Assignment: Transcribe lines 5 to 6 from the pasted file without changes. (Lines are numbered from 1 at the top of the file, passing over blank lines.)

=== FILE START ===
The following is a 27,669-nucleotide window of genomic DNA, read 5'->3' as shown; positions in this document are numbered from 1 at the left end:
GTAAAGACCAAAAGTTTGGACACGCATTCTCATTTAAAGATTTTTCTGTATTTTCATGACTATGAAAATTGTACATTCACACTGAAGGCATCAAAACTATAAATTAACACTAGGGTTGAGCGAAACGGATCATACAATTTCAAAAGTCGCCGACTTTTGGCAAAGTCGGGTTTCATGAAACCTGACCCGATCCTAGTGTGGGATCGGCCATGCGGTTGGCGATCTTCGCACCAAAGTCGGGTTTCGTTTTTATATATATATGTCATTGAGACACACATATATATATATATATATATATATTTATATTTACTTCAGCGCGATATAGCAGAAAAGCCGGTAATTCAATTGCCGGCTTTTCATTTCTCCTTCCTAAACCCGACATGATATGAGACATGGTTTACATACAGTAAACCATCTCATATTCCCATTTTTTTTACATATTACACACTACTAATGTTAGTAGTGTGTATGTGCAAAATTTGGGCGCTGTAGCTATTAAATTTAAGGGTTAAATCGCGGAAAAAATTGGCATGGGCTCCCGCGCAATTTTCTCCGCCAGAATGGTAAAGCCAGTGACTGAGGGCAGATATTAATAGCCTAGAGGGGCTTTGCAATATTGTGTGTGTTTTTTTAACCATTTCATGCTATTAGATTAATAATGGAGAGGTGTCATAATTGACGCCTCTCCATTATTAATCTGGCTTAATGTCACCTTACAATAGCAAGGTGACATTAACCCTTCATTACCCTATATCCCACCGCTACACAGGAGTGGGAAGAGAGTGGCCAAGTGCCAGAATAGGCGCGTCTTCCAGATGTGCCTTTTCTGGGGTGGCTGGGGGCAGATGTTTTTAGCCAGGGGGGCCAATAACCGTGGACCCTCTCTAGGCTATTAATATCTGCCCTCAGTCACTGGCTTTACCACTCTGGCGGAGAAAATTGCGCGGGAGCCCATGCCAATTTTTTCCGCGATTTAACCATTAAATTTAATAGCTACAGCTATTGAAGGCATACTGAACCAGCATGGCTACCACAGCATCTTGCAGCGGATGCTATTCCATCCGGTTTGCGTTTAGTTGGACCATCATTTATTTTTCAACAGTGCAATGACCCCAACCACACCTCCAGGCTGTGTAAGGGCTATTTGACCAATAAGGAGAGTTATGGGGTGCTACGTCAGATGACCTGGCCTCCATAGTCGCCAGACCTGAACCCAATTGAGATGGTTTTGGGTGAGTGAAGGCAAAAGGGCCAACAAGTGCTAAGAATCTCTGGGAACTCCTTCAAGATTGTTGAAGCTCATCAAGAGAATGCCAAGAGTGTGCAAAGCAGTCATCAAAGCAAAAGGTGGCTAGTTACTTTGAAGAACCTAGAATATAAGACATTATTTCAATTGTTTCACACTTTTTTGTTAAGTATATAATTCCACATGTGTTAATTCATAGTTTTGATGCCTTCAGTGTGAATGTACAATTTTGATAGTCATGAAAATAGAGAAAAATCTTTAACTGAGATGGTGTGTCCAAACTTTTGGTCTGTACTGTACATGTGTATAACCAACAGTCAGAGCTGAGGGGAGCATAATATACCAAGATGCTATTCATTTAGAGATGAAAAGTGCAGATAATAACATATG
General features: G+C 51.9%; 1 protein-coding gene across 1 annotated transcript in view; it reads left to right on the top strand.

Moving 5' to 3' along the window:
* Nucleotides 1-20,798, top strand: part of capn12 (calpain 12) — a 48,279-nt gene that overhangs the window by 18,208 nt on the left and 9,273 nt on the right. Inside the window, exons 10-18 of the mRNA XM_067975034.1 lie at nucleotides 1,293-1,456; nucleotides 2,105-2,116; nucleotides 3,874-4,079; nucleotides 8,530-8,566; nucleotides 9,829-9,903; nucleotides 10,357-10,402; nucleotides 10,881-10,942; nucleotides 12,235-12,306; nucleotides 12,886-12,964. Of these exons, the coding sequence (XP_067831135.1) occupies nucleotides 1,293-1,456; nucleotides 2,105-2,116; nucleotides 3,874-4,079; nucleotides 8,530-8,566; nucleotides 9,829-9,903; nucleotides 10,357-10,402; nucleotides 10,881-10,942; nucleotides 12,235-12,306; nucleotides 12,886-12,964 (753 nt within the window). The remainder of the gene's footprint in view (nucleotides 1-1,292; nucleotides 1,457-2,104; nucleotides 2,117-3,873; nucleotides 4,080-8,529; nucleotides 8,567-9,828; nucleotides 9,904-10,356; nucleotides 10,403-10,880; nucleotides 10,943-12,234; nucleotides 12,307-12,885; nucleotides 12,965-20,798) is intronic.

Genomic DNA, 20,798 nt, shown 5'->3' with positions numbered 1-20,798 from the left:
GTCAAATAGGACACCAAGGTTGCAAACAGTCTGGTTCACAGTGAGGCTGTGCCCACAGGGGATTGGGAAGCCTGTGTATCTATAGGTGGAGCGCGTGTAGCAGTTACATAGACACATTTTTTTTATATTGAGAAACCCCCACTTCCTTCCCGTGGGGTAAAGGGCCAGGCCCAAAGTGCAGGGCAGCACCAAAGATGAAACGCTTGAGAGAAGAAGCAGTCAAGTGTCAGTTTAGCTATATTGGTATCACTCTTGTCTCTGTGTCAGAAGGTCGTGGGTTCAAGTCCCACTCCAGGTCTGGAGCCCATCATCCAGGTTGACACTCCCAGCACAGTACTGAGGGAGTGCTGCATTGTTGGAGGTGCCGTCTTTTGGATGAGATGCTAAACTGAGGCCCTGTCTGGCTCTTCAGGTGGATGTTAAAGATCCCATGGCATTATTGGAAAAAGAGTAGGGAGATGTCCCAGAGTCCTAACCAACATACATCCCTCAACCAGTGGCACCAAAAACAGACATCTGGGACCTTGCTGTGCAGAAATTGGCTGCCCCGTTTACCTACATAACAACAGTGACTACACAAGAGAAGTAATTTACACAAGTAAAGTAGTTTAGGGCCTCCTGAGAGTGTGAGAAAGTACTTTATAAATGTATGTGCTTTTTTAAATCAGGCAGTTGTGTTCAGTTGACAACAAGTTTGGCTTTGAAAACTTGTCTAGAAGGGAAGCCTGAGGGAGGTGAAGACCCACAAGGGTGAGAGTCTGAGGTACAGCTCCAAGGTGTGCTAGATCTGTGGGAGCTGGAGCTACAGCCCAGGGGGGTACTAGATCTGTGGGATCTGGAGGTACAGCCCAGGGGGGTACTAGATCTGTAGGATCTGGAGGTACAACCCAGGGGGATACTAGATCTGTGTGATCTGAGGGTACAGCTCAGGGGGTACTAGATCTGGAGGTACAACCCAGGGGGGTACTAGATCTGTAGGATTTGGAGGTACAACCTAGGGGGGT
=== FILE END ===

* Nucleotides 1-20,798, top strand: part of capn12 (calpain 12) — a 48,279-nt gene that overhangs the window by 18,208 nt on the left and 9,273 nt on the right. Inside the window, exons 10-18 of the mRNA XM_067975034.1 lie at nucleotides 1,293-1,456; nucleotides 2,105-2,116; nucleotides 3,874-4,079; nucleotides 8,530-8,566; nucleotides 9,829-9,903; nucleotides 10,357-10,402; nucleotides 10,881-10,942; nucleotides 12,235-12,306; nucleotides 12,886-12,964. Of these exons, the coding sequence (XP_067831135.1) occupies nucleotides 1,293-1,456; nucleotides 2,105-2,116; nucleotides 3,874-4,079; nucleotides 8,530-8,566; nucleotides 9,829-9,903; nucleotides 10,357-10,402; nucleotides 10,881-10,942; nucleotides 12,235-12,306; nucleotides 12,886-12,964 (753 nt within the window). The remainder of the gene's footprint in view (nucleotides 1-1,292; nucleotides 1,457-2,104; nucleotides 2,117-3,873; nucleotides 4,080-8,529; nucleotides 8,567-9,828; nucleotides 9,904-10,356; nucleotides 10,403-10,880; nucleotides 10,943-12,234; nucleotides 12,307-12,885; nucleotides 12,965-20,798) is intronic.

Genomic DNA, 20,798 nt, shown 5'->3' with positions numbered 1-20,798 from the left: